Jill Sobule might just be the best singer-songwriter working. For my money, her ability to create and inhabit characters is as complete as Tom Waits' and her range is greater than his. She has the quirk factor that I miss everywhere else since Warren Zevon died. Her personal back-story is rich enough to yield little gnarly boxed-in truths like "Big Shoes," while her imagination can take her just about anywhere ("Mexican Wrestler"). Unlike some rock devotees, I don't lament the death of the album: Too often they felt like those dreadful movies based on "SNL" skits. But Sobule's albums are like a fantastic short story collection.
I'm not good at linking to music, but if this is right it will take you to a download of "Vrbana Bridge," about an incident in the Bosnia War that I remember from working the newswire. It stayed with me for a decade, when I thought everyone else had forgotten it, and then I heard this song on her album and recognized it at once. It was one of those moments when you connect with a performer not because she draws you in to her amazing world, but because you realize she's been walking some of the same paths in this one, seeing it with similar eyes.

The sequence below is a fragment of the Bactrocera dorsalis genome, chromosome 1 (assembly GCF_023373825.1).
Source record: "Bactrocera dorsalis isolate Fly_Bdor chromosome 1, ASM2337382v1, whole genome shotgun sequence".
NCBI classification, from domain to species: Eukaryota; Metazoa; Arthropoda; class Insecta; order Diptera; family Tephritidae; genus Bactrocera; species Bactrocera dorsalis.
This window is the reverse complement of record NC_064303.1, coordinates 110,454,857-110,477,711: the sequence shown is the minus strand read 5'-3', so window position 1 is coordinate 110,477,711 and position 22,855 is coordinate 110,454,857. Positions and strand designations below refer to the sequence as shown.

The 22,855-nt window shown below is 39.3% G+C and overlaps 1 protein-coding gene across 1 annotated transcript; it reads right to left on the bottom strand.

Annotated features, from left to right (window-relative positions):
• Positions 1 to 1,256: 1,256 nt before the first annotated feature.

Like others I tend to enjoy (e.g. Letters to Cleo) She's also been punished by the trap of the one-hit wonder; in her case, "I Kissed a Girl," and she's been bounced around by the labels as that systems twitches in its deathbed.
Now she's trying something new:
Contributors can choose a level of pledges ranging from the $10 "unpolished rock," which earns them a free digital download of her disc when it's made, to the $10,000 "weapons-grade plutonium level," where she promises "you get to come and sing on my CD. Don't worry if you can't sing _ we can fix that on our end."
I don't know if it's the wave of the future or not. Probably not, actually. But I wish her well at it, and go check out her site explaining the whole thing for a taste of her sardonic style.